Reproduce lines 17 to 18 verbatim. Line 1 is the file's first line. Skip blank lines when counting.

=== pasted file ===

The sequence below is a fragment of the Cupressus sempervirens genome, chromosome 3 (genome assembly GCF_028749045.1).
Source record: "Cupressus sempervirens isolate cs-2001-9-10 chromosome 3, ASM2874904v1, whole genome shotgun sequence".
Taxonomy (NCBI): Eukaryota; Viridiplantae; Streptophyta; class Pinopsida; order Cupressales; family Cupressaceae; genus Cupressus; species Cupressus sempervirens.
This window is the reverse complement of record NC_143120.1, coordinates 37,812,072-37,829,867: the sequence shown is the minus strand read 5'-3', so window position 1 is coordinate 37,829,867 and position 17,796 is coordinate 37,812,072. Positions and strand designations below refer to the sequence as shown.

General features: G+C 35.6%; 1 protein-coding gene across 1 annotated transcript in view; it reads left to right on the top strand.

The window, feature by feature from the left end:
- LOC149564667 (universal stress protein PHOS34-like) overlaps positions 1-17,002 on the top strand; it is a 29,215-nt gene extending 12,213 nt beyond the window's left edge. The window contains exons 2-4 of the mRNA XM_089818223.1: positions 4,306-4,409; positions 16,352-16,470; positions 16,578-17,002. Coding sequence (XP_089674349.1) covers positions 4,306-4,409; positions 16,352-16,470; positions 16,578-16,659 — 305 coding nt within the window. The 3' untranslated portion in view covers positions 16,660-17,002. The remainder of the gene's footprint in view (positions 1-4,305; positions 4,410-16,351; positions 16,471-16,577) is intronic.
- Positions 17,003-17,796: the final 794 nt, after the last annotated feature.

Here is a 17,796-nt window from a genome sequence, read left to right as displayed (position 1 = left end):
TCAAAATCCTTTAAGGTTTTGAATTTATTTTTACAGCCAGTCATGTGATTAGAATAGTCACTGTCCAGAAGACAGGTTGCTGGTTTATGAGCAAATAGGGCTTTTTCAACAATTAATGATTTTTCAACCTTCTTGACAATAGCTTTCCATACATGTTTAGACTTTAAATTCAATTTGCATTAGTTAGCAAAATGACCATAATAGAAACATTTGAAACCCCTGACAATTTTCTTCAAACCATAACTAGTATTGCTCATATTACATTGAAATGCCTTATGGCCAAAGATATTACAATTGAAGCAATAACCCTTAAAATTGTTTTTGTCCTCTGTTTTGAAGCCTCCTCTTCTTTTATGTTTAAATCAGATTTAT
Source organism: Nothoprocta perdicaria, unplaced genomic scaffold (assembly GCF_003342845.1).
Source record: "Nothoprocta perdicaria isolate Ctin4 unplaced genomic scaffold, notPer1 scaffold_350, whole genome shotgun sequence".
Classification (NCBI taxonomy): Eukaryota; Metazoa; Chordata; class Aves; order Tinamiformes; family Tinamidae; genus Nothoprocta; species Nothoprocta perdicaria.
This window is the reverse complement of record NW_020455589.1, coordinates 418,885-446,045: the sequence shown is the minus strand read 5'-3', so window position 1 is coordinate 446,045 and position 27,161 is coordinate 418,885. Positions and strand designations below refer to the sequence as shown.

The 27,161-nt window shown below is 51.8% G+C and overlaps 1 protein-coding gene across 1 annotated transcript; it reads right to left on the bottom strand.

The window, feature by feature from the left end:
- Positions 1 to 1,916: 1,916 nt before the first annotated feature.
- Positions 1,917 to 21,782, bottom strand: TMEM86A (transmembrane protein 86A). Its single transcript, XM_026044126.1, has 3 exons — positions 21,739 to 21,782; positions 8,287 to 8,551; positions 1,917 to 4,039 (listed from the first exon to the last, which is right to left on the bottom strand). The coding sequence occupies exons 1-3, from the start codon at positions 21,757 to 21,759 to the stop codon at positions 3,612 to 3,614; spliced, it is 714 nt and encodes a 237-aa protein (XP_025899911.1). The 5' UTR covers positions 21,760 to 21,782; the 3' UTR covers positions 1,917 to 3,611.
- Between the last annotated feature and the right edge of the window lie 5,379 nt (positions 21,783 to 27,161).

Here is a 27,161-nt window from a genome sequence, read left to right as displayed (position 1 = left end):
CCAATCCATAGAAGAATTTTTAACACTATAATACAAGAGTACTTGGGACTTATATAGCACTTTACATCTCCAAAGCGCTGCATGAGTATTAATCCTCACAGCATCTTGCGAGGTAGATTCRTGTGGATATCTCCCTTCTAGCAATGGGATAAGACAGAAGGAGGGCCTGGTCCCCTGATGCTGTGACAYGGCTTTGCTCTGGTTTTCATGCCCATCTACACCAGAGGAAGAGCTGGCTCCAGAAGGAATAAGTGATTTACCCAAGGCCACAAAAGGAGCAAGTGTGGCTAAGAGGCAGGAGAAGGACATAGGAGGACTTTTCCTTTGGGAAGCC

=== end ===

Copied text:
- Positions 1 to 1,916: 1,916 nt before the first annotated feature.
- Positions 1,917 to 21,782, bottom strand: TMEM86A (transmembrane protein 86A). Its single transcript, XM_026044126.1, has 3 exons — positions 21,739 to 21,782; positions 8,287 to 8,551; positions 1,917 to 4,039 (listed from the first exon to the last, which is right to left on the bottom strand). The coding sequence occupies exons 1-3, from the start codon at positions 21,757 to 21,759 to the stop codon at positions 3,612 to 3,614; spliced, it is 714 nt and encodes a 237-aa protein (XP_025899911.1). The 5' UTR covers positions 21,760 to 21,782; the 3' UTR covers positions 1,917 to 3,611.